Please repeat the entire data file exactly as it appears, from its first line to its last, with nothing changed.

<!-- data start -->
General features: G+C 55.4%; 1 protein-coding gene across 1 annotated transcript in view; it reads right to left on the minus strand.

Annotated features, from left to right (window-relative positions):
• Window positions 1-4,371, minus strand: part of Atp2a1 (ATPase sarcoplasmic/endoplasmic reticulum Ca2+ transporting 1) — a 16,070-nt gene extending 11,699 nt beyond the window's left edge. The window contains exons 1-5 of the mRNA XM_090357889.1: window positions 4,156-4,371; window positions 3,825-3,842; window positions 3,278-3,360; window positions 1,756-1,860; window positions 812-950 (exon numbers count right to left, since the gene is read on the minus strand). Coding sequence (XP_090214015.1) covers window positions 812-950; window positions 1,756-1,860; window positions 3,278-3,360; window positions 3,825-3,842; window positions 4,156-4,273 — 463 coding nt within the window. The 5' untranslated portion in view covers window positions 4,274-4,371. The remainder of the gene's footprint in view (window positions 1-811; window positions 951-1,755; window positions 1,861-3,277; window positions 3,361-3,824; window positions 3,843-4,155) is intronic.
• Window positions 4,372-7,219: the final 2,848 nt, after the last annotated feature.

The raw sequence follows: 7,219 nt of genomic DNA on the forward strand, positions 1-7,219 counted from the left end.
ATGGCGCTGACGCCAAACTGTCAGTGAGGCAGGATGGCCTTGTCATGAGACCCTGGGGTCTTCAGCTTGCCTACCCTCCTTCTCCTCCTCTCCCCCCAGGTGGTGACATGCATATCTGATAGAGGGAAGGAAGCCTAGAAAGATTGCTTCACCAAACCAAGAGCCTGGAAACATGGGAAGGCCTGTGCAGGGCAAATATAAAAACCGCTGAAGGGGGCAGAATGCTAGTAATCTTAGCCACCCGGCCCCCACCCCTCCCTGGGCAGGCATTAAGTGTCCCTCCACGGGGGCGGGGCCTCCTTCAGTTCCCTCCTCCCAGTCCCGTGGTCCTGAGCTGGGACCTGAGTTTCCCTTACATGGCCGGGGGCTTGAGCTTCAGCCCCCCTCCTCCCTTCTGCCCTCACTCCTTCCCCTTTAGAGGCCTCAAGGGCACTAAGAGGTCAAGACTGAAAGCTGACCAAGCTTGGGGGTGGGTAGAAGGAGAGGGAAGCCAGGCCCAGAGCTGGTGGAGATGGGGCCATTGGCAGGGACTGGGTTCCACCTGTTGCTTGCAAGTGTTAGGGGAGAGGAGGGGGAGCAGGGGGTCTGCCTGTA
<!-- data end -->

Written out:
General features: G+C 55.4%; 1 protein-coding gene across 1 annotated transcript in view; it reads right to left on the minus strand.

Annotated features, from left to right (window-relative positions):
• Window positions 1-4,371, minus strand: part of Atp2a1 (ATPase sarcoplasmic/endoplasmic reticulum Ca2+ transporting 1) — a 16,070-nt gene extending 11,699 nt beyond the window's left edge. The window contains exons 1-5 of the mRNA XM_090357889.1: window positions 4,156-4,371; window positions 3,825-3,842; window positions 3,278-3,360; window positions 1,756-1,860; window positions 812-950 (exon numbers count right to left, since the gene is read on the minus strand). Coding sequence (XP_090214015.1) covers window positions 812-950; window positions 1,756-1,860; window positions 3,278-3,360; window positions 3,825-3,842; window positions 4,156-4,273 — 463 coding nt within the window. The 5' untranslated portion in view covers window positions 4,274-4,371. The remainder of the gene's footprint in view (window positions 1-811; window positions 951-1,755; window positions 1,861-3,277; window positions 3,361-3,824; window positions 3,843-4,155) is intronic.
• Window positions 4,372-7,219: the final 2,848 nt, after the last annotated feature.

The raw sequence follows: 7,219 nt of genomic DNA on the forward strand, positions 1-7,219 counted from the left end.
ATGGCGCTGACGCCAAACTGTCAGTGAGGCAGGATGGCCTTGTCATGAGACCCTGGGGTCTTCAGCTTGCCTACCCTCCTTCTCCTCCTCTCCCCCCAGGTGGTGACATGCATATCTGATAGAGGGAAGGAAGCCTAGAAAGATTGCTTCACCAAACCAAGAGCCTGGAAACATGGGAAGGCCTGTGCAGGGCAAATATAAAAACCGCTGAAGGGGGCAGAATGCTAGTAATCTTAGCCACCCGGCCCCCACCCCTCCCTGGGCAGGCATTAAGTGTCCCTCCACGGGGGCGGGGCCTCCTTCAGTTCCCTCCTCCCAGTCCCGTGGTCCTGAGCTGGGACCTGAGTTTCCCTTACATGGCCGGGGGCTTGAGCTTCAGCCCCCCTCCTCCCTTCTGCCCTCACTCCTTCCCCTTTAGAGGCCTCAAGGGCACTAAGAGGTCAAGACTGAAAGCTGACCAAGCTTGGGGGTGGGTAGAAGGAGAGGGAAGCCAGGCCCAGAGCTGGTGGAGATGGGGCCATTGGCAGGGACTGGGTTCCACCTGTTGCTTGCAAGTGTTAGGGGAGAGGAGGGGGAGCAGGGGGTCTGCCTGTA